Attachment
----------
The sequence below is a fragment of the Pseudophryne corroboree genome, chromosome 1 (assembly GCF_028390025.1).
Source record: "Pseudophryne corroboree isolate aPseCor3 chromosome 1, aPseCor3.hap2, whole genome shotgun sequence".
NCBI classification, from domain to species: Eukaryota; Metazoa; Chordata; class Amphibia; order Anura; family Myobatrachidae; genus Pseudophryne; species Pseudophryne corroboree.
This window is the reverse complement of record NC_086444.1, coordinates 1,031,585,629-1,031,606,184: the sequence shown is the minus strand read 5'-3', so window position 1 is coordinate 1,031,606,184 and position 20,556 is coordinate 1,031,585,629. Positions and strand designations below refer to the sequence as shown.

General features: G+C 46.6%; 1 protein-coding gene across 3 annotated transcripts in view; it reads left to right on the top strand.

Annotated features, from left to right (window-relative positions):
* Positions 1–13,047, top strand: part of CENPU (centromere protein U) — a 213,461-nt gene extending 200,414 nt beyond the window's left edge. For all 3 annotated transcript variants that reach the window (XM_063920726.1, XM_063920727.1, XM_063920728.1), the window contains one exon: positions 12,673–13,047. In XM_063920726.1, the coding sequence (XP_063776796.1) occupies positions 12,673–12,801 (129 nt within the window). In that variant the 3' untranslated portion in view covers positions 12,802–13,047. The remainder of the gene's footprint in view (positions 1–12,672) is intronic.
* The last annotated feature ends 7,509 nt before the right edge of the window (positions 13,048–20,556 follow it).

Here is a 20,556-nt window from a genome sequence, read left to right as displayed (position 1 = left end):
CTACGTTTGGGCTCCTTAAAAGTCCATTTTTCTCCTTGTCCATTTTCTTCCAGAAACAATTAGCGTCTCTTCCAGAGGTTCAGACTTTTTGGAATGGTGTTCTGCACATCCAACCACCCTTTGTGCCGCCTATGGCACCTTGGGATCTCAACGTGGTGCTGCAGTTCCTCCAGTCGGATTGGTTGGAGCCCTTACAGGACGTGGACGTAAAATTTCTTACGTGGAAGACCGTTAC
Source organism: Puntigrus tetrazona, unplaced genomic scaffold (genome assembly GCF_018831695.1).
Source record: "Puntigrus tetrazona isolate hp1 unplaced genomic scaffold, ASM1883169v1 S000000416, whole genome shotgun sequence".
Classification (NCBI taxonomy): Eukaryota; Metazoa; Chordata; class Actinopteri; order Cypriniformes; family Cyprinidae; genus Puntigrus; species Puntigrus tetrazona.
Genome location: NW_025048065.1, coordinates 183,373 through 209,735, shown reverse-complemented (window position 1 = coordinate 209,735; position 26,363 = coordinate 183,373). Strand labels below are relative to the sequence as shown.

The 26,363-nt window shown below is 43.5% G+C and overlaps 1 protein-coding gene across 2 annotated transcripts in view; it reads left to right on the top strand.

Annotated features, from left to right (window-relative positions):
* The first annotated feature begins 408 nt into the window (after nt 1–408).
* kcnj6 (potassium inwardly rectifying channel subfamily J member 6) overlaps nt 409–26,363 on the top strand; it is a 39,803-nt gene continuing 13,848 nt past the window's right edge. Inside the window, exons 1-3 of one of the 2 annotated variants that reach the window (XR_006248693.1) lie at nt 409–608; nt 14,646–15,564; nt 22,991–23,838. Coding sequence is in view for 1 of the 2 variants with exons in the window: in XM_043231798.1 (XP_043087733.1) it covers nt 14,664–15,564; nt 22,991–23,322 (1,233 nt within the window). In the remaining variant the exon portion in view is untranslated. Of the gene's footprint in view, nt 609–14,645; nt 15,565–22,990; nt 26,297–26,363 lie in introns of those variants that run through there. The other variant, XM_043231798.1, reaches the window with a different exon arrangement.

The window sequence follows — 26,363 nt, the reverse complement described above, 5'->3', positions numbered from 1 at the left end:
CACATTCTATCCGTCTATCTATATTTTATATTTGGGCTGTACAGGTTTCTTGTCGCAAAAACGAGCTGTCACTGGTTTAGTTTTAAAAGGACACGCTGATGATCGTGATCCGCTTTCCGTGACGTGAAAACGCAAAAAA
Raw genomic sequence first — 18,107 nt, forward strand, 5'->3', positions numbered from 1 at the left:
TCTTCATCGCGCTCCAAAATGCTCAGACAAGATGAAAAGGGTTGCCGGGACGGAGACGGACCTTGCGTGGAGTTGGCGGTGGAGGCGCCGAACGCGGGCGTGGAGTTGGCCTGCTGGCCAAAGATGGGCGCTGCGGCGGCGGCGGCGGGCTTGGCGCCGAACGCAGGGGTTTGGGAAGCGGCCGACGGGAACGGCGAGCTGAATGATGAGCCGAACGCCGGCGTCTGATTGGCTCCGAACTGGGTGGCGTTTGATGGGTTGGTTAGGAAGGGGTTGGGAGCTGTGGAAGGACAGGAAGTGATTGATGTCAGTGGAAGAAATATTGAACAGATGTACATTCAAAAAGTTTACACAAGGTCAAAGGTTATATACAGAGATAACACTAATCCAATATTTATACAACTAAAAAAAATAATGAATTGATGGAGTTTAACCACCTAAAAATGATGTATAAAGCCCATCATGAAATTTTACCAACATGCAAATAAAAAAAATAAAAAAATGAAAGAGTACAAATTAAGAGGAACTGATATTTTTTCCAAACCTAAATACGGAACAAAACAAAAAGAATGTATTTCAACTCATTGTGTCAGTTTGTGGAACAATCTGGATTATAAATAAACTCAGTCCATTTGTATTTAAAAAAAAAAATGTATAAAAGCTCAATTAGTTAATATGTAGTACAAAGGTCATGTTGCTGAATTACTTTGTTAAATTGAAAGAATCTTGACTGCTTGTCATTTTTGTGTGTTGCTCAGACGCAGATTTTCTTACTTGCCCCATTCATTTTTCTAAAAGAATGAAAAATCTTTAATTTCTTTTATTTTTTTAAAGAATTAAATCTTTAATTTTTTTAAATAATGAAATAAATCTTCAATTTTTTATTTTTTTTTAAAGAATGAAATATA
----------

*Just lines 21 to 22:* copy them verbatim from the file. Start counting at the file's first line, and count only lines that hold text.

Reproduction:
Raw genomic sequence first — 18,107 nt, forward strand, 5'->3', positions numbered from 1 at the left:
TCTTCATCGCGCTCCAAAATGCTCAGACAAGATGAAAAGGGTTGCCGGGACGGAGACGGACCTTGCGTGGAGTTGGCGGTGGAGGCGCCGAACGCGGGCGTGGAGTTGGCCTGCTGGCCAAAGATGGGCGCTGCGGCGGCGGCGGCGGGCTTGGCGCCGAACGCAGGGGTTTGGGAAGCGGCCGACGGGAACGGCGAGCTGAATGATGAGCCGAACGCCGGCGTCTGATTGGCTCCGAACTGGGTGGCGTTTGATGGGTTGGTTAGGAAGGGGTTGGGAGCTGTGGAAGGACAGGAAGTGATTGATGTCAGTGGAAGAAATATTGAACAGATGTACATTCAAAAAGTTTACACAAGGTCAAAGGTTATATACAGAGATAACACTAATCCAATATTTATACAACTAAAAAAAATAATGAATTGATGGAGTTTAACCACCTAAAAATGATGTATAAAGCCCATCATGAAATTTTACCAACATGCAAATAAAAAAAATAAAAAAATGAAAGAGTACAAATTAAGAGGAACTGATATTTTTTCCAAACCTAAATACGGAACAAAACAAAAAGAATGTATTTCAACTCATTGTGTCAGTTTGTGGAACAATCTGGATTATAAATAAACTCAGTCCATTTGTATTTAAAAAAAAAAATGTATAAAAGCTCAATTAGTTAATATGTAGTACAAAGGTCATGTTGCTGAATTACTTTGTTAAATTGAAAGAATCTTGACTGCTTGTCATTTTTGTGTGTTGCTCAGACGCAGATTTTCTTACTTGCCCCATTCATTTTTCTAAAAGAATGAAAAATCTTTAATTTCTTTTATTTTTTTAAAGAATTAAATCTTTAATTTTTTTAAATAATGAAATAAATCTTCAATTTTTTATTTTTTTTTAAAGAATGAAATATA